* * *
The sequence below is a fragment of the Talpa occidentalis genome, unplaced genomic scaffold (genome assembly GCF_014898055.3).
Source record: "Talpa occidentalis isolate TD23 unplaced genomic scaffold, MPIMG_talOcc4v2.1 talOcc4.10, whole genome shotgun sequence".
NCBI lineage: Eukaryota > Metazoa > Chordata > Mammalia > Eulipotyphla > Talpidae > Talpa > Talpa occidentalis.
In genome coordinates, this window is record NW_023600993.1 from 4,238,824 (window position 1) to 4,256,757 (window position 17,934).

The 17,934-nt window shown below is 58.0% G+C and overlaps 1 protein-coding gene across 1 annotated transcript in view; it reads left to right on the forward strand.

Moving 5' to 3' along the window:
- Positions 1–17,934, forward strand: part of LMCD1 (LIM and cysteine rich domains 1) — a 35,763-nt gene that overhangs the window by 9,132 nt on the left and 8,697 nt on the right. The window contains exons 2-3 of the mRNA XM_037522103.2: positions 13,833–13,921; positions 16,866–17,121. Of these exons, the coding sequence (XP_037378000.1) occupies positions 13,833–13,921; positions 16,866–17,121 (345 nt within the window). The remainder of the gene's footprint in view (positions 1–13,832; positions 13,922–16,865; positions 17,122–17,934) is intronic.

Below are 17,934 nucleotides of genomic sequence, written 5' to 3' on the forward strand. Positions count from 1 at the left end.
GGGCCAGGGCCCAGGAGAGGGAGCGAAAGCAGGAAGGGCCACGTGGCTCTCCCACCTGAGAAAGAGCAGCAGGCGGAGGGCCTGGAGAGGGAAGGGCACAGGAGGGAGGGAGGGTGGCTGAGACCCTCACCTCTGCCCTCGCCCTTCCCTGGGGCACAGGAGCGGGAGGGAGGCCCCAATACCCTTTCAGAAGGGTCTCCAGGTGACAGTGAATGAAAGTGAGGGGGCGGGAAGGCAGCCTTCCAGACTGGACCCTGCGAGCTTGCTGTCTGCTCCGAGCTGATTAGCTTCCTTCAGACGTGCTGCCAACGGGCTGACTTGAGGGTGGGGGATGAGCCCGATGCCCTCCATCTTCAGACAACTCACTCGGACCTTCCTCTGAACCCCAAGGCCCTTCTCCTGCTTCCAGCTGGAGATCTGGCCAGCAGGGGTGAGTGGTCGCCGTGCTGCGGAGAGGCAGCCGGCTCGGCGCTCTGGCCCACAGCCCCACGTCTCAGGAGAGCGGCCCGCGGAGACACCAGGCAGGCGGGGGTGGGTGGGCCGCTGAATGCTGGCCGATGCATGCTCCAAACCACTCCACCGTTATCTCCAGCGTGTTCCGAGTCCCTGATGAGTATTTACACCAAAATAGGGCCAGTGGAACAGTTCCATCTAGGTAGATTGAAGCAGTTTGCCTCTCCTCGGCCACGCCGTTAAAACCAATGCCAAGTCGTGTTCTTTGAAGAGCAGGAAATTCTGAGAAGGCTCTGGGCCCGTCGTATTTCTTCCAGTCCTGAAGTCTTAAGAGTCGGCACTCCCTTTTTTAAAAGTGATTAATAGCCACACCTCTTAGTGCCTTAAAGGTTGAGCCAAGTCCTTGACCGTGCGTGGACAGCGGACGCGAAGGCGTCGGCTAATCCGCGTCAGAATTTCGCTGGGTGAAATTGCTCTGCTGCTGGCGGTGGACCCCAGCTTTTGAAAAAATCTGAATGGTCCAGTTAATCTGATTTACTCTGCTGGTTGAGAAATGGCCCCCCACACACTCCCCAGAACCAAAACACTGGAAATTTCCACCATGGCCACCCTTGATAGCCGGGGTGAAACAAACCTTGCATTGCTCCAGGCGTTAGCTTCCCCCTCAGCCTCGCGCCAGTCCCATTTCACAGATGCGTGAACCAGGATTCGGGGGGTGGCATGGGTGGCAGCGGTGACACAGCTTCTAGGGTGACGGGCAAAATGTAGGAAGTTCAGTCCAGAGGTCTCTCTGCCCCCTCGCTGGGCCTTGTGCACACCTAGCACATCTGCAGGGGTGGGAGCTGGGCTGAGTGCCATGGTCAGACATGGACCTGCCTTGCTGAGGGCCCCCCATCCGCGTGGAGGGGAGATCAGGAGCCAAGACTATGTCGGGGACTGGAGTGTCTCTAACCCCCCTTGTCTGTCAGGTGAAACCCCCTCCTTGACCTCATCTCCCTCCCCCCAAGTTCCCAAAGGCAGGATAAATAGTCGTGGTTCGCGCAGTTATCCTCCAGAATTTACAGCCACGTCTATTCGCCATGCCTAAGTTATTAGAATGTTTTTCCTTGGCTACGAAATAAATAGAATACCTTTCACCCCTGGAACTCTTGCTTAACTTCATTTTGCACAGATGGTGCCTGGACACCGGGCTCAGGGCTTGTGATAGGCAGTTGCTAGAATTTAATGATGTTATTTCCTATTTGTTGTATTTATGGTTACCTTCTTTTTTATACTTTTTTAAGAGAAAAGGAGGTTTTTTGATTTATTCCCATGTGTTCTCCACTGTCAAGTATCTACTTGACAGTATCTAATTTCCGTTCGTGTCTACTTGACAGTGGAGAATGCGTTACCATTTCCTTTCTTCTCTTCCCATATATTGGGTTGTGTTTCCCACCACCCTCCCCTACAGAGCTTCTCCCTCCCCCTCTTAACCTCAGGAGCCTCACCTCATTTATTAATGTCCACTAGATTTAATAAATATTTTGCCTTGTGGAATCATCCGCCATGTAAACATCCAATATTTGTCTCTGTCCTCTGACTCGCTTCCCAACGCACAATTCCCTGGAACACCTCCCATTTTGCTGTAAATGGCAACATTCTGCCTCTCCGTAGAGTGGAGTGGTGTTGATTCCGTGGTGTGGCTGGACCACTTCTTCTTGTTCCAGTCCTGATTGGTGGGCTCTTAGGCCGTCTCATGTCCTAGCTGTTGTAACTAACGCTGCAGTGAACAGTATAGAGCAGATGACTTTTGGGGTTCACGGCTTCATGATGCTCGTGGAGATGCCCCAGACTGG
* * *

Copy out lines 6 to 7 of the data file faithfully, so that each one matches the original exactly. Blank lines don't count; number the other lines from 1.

Moving 5' to 3' along the window:
- Positions 1–17,934, forward strand: part of LMCD1 (LIM and cysteine rich domains 1) — a 35,763-nt gene that overhangs the window by 9,132 nt on the left and 8,697 nt on the right. The window contains exons 2-3 of the mRNA XM_037522103.2: positions 13,833–13,921; positions 16,866–17,121. Of these exons, the coding sequence (XP_037378000.1) occupies positions 13,833–13,921; positions 16,866–17,121 (345 nt within the window). The remainder of the gene's footprint in view (positions 1–13,832; positions 13,922–16,865; positions 17,122–17,934) is intronic.